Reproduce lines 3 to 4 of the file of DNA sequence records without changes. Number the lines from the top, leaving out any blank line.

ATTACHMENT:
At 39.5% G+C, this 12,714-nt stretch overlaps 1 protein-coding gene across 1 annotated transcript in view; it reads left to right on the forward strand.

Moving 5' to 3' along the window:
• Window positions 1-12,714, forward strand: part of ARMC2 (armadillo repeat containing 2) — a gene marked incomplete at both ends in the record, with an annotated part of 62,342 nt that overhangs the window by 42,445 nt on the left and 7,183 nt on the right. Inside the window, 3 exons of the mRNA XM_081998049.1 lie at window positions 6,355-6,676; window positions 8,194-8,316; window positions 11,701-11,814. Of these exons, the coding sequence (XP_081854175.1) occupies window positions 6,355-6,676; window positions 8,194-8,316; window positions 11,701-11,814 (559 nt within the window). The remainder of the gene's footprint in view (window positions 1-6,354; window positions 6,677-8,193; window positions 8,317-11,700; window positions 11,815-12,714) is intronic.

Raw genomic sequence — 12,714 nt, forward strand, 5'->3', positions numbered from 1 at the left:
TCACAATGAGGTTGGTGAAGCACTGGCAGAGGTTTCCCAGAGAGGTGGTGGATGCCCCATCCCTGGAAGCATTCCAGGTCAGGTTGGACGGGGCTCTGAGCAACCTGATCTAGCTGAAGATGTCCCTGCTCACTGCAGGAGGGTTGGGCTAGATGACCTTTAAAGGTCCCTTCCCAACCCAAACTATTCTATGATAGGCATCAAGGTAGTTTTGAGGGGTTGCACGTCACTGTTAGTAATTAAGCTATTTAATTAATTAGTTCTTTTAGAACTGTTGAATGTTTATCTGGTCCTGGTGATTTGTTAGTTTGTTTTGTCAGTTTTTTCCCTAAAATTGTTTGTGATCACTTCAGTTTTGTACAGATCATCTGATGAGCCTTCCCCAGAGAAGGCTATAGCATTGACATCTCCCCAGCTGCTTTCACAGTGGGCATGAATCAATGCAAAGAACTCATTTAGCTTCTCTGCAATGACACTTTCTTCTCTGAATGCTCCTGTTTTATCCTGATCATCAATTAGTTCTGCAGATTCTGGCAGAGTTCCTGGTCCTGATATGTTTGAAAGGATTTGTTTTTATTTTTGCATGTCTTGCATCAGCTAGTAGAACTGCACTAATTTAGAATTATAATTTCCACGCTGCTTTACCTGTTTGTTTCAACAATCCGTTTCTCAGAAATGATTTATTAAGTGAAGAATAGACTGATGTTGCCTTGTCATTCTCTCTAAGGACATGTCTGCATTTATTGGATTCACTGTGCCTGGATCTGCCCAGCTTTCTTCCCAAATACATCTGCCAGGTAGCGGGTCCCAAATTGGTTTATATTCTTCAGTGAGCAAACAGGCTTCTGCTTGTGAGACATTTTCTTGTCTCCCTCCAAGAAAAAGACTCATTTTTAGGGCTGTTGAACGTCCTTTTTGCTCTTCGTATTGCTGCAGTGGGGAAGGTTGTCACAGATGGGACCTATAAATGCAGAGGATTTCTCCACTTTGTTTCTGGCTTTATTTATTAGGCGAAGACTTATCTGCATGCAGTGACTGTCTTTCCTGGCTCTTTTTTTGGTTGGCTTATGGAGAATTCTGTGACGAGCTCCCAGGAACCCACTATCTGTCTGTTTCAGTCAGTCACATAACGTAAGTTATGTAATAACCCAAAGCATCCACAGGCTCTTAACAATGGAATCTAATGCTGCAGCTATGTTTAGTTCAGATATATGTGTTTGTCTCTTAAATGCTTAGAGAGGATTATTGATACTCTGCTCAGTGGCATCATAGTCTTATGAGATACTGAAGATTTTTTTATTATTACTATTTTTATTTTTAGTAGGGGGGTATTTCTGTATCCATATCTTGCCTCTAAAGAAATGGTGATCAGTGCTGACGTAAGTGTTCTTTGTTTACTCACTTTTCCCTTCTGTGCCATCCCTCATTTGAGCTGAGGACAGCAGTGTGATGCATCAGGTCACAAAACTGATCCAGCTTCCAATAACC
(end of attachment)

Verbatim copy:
• Window positions 1-12,714, forward strand: part of ARMC2 (armadillo repeat containing 2) — a gene marked incomplete at both ends in the record, with an annotated part of 62,342 nt that overhangs the window by 42,445 nt on the left and 7,183 nt on the right. Inside the window, 3 exons of the mRNA XM_081998049.1 lie at window positions 6,355-6,676; window positions 8,194-8,316; window positions 11,701-11,814. Of these exons, the coding sequence (XP_081854175.1) occupies window positions 6,355-6,676; window positions 8,194-8,316; window positions 11,701-11,814 (559 nt within the window). The remainder of the gene's footprint in view (window positions 1-6,354; window positions 6,677-8,193; window positions 8,317-11,700; window positions 11,815-12,714) is intronic.

Raw genomic sequence — 12,714 nt, forward strand, 5'->3', positions numbered from 1 at the left: